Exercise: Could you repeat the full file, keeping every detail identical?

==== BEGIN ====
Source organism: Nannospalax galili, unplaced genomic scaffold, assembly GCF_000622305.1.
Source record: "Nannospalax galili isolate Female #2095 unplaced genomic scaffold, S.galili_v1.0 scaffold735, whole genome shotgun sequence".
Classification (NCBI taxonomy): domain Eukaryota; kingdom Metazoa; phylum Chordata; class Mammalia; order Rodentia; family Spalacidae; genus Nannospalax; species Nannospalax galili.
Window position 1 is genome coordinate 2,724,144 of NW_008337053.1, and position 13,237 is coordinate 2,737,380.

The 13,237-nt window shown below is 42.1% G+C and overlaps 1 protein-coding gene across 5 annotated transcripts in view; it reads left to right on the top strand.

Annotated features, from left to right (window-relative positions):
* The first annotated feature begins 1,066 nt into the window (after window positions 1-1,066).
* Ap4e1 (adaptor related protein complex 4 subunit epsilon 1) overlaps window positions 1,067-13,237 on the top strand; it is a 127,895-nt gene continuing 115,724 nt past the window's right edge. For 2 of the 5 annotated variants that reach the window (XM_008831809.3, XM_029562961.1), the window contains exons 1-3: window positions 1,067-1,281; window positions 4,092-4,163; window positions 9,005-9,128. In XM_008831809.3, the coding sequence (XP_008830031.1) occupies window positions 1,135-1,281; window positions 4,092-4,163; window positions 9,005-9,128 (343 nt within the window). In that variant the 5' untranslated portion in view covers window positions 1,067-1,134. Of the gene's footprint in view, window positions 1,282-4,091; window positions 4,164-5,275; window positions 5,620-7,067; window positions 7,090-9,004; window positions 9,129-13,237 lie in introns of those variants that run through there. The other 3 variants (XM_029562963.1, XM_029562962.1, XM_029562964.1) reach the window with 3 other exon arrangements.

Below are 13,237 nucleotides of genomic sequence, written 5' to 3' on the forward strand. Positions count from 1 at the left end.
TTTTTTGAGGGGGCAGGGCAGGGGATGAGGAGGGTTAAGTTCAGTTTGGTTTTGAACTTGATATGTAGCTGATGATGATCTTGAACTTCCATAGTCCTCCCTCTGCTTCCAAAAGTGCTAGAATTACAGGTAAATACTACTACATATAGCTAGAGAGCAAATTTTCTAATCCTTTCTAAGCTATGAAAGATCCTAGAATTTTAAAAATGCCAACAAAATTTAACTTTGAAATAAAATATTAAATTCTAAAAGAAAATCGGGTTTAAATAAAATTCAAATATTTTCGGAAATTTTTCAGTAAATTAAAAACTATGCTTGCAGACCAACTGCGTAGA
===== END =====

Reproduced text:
Source organism: Nannospalax galili, unplaced genomic scaffold, assembly GCF_000622305.1.
Source record: "Nannospalax galili isolate Female #2095 unplaced genomic scaffold, S.galili_v1.0 scaffold735, whole genome shotgun sequence".
Classification (NCBI taxonomy): domain Eukaryota; kingdom Metazoa; phylum Chordata; class Mammalia; order Rodentia; family Spalacidae; genus Nannospalax; species Nannospalax galili.
Window position 1 is genome coordinate 2,724,144 of NW_008337053.1, and position 13,237 is coordinate 2,737,380.

The 13,237-nt window shown below is 42.1% G+C and overlaps 1 protein-coding gene across 5 annotated transcripts in view; it reads left to right on the top strand.

Annotated features, from left to right (window-relative positions):
* The first annotated feature begins 1,066 nt into the window (after window positions 1-1,066).
* Ap4e1 (adaptor related protein complex 4 subunit epsilon 1) overlaps window positions 1,067-13,237 on the top strand; it is a 127,895-nt gene continuing 115,724 nt past the window's right edge. For 2 of the 5 annotated variants that reach the window (XM_008831809.3, XM_029562961.1), the window contains exons 1-3: window positions 1,067-1,281; window positions 4,092-4,163; window positions 9,005-9,128. In XM_008831809.3, the coding sequence (XP_008830031.1) occupies window positions 1,135-1,281; window positions 4,092-4,163; window positions 9,005-9,128 (343 nt within the window). In that variant the 5' untranslated portion in view covers window positions 1,067-1,134. Of the gene's footprint in view, window positions 1,282-4,091; window positions 4,164-5,275; window positions 5,620-7,067; window positions 7,090-9,004; window positions 9,129-13,237 lie in introns of those variants that run through there. The other 3 variants (XM_029562963.1, XM_029562962.1, XM_029562964.1) reach the window with 3 other exon arrangements.

Below are 13,237 nucleotides of genomic sequence, written 5' to 3' on the forward strand. Positions count from 1 at the left end.
TTTTTTGAGGGGGCAGGGCAGGGGATGAGGAGGGTTAAGTTCAGTTTGGTTTTGAACTTGATATGTAGCTGATGATGATCTTGAACTTCCATAGTCCTCCCTCTGCTTCCAAAAGTGCTAGAATTACAGGTAAATACTACTACATATAGCTAGAGAGCAAATTTTCTAATCCTTTCTAAGCTATGAAAGATCCTAGAATTTTAAAAATGCCAACAAAATTTAACTTTGAAATAAAATATTAAATTCTAAAAGAAAATCGGGTTTAAATAAAATTCAAATATTTTCGGAAATTTTTCAGTAAATTAAAAACTATGCTTGCAGACCAACTGCGTAGA